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World War One: By Sea

This Research Guide is intended to highlight WWI materials available in the libraries of HPU, as well as databases and web resources.

British Submariners, 1918

German Submarine UC5

Big Guns, 1914-1918

BY SEA - The Battle of Jutland, 1916

     At the end of the Nineteenth Century, Kaiser Wilheim II believed that the German “blue water” fleet had to be expanded and modernized to compete with the naval superiority of Great Britain. From 1897, Alfred von Tirpitz, at the urging of the Kaiser, expanded the German navy. Eleven battleships were launched over the next seven years.

     An arms race ensued, as Britain saw herself threatened, she launched more and more ships to counter the threat. This had the effect of encouraging France and Britain to collaborate in a series of political arrangements, called the Entente Cordiale. This was not the outcome that the Kaiser had foreseen. In addition the building of expensive ships starved the British army of funds for modernization and expansion.

     On the seas, the result during WWI was a stalemate. Afraid of having expensive capital ships sunk during sea battles, the German fleet stayed in port. British patrols closed off the English Channel and blockaded potential German exit routes around the north of Scotland. The stalemate would end, temporarily in 1916, with the Battle of Jutland. The result of the battle was inconclusive, but resulted in the German fleet retiring to port and staying there for the remainder of the war. This would be the only major clash between the new class of ships, called “Dreadnoughts”.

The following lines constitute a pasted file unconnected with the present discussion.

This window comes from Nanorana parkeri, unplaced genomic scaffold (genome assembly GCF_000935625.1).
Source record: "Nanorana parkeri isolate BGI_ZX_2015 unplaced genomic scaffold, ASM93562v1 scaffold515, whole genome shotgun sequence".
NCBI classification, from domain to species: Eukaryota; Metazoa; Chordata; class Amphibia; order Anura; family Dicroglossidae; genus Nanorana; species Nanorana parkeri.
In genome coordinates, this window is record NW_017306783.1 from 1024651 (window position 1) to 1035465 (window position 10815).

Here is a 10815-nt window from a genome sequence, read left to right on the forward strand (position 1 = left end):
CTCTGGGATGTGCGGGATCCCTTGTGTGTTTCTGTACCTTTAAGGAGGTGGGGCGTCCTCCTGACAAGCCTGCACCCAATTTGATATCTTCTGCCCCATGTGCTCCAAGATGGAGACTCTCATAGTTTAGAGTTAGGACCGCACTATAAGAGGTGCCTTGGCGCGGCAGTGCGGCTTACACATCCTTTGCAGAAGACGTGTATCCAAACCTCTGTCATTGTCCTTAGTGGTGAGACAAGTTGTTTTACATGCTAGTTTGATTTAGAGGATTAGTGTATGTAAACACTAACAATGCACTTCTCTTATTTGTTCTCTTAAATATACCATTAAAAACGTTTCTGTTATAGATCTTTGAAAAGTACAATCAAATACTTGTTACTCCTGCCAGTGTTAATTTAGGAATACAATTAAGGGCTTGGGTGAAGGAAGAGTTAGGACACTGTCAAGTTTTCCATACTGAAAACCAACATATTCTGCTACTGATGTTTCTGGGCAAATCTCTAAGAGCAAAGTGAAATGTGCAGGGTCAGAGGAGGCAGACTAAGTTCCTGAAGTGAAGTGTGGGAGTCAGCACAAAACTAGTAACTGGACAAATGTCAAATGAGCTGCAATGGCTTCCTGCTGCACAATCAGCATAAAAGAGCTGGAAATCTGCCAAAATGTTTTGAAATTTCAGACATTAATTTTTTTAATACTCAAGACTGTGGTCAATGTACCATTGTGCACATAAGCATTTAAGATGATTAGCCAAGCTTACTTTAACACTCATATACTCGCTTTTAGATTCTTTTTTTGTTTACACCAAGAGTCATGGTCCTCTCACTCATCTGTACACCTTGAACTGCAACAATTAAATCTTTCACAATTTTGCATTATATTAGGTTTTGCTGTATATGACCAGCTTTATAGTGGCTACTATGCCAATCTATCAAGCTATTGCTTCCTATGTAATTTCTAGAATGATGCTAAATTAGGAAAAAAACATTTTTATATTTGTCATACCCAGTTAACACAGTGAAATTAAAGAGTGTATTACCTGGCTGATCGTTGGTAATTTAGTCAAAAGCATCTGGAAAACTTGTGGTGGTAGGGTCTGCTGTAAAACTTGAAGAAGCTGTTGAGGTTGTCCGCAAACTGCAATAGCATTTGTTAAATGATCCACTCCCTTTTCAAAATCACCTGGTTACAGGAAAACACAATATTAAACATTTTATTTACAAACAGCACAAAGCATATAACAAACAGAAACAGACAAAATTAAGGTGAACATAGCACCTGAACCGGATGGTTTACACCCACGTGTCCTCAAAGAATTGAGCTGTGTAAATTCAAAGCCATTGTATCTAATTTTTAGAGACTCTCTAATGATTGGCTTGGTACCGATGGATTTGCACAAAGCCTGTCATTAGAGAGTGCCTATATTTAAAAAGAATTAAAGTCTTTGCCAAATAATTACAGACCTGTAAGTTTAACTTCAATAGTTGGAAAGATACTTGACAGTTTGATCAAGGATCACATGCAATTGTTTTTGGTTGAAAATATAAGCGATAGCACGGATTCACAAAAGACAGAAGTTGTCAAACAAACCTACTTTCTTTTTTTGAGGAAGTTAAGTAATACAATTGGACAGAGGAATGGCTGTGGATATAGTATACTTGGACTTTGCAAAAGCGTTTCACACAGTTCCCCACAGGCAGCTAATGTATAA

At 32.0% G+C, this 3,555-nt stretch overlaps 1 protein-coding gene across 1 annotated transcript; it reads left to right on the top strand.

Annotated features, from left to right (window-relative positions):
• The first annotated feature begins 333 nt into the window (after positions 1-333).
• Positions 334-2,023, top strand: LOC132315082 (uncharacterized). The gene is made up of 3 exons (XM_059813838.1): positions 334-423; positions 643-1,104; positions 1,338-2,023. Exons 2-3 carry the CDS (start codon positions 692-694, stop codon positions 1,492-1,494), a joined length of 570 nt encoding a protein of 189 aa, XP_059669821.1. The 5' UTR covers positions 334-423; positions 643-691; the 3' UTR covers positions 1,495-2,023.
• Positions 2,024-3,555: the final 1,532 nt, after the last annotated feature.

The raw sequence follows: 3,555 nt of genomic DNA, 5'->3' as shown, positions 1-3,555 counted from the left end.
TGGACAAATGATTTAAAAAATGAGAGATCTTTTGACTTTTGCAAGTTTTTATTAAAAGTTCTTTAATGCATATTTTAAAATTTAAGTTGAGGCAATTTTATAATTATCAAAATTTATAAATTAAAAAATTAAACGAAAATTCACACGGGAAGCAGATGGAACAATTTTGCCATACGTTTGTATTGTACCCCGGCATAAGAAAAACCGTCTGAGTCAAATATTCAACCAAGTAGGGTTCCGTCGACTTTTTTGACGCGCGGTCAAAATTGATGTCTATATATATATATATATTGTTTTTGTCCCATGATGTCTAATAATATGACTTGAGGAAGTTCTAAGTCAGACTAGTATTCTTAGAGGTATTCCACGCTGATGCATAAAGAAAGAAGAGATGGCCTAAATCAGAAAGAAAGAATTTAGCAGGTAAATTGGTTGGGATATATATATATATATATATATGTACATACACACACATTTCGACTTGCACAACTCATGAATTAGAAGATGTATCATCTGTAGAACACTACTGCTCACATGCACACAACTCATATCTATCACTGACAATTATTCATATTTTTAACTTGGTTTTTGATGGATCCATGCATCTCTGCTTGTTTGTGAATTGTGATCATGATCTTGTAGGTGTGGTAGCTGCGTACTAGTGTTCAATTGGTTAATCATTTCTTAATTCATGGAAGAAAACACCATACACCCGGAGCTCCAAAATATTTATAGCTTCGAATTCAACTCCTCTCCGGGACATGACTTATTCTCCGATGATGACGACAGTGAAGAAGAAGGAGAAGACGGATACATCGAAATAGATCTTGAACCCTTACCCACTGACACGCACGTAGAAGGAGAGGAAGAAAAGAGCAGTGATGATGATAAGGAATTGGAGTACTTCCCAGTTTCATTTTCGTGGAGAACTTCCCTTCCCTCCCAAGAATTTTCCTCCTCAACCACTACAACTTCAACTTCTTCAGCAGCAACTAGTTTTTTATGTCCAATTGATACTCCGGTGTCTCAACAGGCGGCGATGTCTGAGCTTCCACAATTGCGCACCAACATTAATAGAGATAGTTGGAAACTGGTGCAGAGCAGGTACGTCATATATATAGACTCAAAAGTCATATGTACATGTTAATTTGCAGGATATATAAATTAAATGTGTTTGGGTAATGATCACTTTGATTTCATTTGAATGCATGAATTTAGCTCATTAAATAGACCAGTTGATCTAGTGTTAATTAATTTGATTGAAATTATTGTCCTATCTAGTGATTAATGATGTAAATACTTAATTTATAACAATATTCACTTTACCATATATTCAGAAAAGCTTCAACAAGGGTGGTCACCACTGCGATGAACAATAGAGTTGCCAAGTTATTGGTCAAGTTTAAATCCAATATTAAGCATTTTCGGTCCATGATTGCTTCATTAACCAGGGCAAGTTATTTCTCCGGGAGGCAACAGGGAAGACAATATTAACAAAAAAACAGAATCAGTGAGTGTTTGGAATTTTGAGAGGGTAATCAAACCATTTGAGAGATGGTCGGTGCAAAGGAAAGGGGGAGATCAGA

The Battle of Jutland, 1916

     The only major sea battle of WWI was fought in the North Sea, between the German High Seas Fleet and a combined force of British, Australian and Canadian vessels. A total of 250 ships and 100,000 men were involved, in an action that lasted from May 31 to June 1, 1916. The outcome was inconclusive, with the surviving German fleet retiring back to port, where they were to remain for the remainder of the war.

     HMS Invincible (above) was hit during the battle and the mid-ship magazines exploded. She sank in less than 90 seconds. From a crew of 1,026, only six men survived.

BY SEA - Submarine Warfare

     With the German High Seas Fleet in port for most of WWI, submarines became increasingly important to the German war effort. Following the sinking of RMS Lusitania by a German submarine in 1915, attention was focused on the U-boat fleets. U-boats did extensive damage to allied shipping, disrupting both imports and exports to the UK and worldwide.

British WWI Submarine

BY SEA - Camouflage

     Surface ships of all types became increasingly vulnerable to attack from German submarines. Many ships were painted with camouflage patterns (also called "dazzle" painting) to make them harder to see against the horizon.